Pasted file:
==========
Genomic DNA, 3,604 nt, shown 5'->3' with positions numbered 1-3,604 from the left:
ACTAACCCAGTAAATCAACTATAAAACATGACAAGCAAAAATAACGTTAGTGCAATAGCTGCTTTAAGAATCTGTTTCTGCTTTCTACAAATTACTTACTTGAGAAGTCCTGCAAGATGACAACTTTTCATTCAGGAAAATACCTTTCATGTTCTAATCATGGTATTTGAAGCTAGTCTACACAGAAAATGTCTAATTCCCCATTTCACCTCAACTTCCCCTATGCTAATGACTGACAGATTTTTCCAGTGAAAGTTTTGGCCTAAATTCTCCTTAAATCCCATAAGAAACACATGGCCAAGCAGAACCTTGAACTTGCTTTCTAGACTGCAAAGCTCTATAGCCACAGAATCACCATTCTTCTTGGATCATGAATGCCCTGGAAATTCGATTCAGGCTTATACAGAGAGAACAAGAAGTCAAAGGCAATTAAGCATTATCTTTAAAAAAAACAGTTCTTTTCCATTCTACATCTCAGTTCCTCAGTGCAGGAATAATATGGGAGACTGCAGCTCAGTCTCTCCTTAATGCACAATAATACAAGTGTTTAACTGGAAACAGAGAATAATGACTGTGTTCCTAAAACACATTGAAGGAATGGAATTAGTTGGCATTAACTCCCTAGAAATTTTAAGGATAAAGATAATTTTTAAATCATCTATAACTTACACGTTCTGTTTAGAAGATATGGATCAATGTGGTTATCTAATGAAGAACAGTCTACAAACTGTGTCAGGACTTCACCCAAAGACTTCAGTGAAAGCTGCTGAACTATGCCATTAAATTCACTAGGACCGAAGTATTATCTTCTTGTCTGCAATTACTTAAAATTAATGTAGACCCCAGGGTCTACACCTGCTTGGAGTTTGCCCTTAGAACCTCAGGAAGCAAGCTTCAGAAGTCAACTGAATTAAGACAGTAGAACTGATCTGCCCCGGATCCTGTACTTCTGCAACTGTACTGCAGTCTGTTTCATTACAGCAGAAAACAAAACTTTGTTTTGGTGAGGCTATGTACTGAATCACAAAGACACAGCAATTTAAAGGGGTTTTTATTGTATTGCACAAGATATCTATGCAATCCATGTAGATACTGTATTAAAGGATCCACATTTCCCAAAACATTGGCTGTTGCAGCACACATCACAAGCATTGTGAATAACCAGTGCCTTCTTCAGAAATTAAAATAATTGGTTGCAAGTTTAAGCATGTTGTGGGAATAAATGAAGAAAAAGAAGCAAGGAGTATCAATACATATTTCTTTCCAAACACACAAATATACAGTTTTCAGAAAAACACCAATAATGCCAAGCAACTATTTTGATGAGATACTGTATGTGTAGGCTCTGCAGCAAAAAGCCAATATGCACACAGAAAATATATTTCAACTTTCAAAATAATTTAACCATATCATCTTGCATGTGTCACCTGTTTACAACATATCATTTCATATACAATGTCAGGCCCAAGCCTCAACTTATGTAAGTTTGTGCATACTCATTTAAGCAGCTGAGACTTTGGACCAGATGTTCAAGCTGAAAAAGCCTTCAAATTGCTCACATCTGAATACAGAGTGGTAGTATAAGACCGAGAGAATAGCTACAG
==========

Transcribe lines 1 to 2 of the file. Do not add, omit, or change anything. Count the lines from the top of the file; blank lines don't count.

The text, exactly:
Genomic DNA, 3,604 nt, shown 5'->3' with positions numbered 1-3,604 from the left:
ACTAACCCAGTAAATCAACTATAAAACATGACAAGCAAAAATAACGTTAGTGCAATAGCTGCTTTAAGAATCTGTTTCTGCTTTCTACAAATTACTTACTTGAGAAGTCCTGCAAGATGACAACTTTTCATTCAGGAAAATACCTTTCATGTTCTAATCATGGTATTTGAAGCTAGTCTACACAGAAAATGTCTAATTCCCCATTTCACCTCAACTTCCCCTATGCTAATGACTGACAGATTTTTCCAGTGAAAGTTTTGGCCTAAATTCTCCTTAAATCCCATAAGAAACACATGGCCAAGCAGAACCTTGAACTTGCTTTCTAGACTGCAAAGCTCTATAGCCACAGAATCACCATTCTTCTTGGATCATGAATGCCCTGGAAATTCGATTCAGGCTTATACAGAGAGAACAAGAAGTCAAAGGCAATTAAGCATTATCTTTAAAAAAAACAGTTCTTTTCCATTCTACATCTCAGTTCCTCAGTGCAGGAATAATATGGGAGACTGCAGCTCAGTCTCTCCTTAATGCACAATAATACAAGTGTTTAACTGGAAACAGAGAATAATGACTGTGTTCCTAAAACACATTGAAGGAATGGAATTAGTTGGCATTAACTCCCTAGAAATTTTAAGGATAAAGATAATTTTTAAATCATCTATAACTTACACGTTCTGTTTAGAAGATATGGATCAATGTGGTTATCTAATGAAGAACAGTCTACAAACTGTGTCAGGACTTCACCCAAAGACTTCAGTGAAAGCTGCTGAACTATGCCATTAAATTCACTAGGACCGAAGTATTATCTTCTTGTCTGCAATTACTTAAAATTAATGTAGACCCCAGGGTCTACACCTGCTTGGAGTTTGCCCTTAGAACCTCAGGAAGCAAGCTTCAGAAGTCAACTGAATTAAGACAGTAGAACTGATCTGCCCCGGATCCTGTACTTCTGCAACTGTACTGCAGTCTGTTTCATTACAGCAGAAAACAAAACTTTGTTTTGGTGAGGCTATGTACTGAATCACAAAGACACAGCAATTTAAAGGGGTTTTTATTGTATTGCACAAGATATCTATGCAATCCATGTAGATACTGTATTAAAGGATCCACATTTCCCAAAACATTGGCTGTTGCAGCACACATCACAAGCATTGTGAATAACCAGTGCCTTCTTCAGAAATTAAAATAATTGGTTGCAAGTTTAAGCATGTTGTGGGAATAAATGAAGAAAAAGAAGCAAGGAGTATCAATACATATTTCTTTCCAAACACACAAATATACAGTTTTCAGAAAAACACCAATAATGCCAAGCAACTATTTTGATGAGATACTGTATGTGTAGGCTCTGCAGCAAAAAGCCAATATGCACACAGAAAATATATTTCAACTTTCAAAATAATTTAACCATATCATCTTGCATGTGTCACCTGTTTACAACATATCATTTCATATACAATGTCAGGCCCAAGCCTCAACTTATGTAAGTTTGTGCATACTCATTTAAGCAGCTGAGACTTTGGACCAGATGTTCAAGCTGAAAAAGCCTTCAAATTGCTCACATCTGAATACAGAGTGGTAGTATAAGACCGAGAGAATAGCTACAG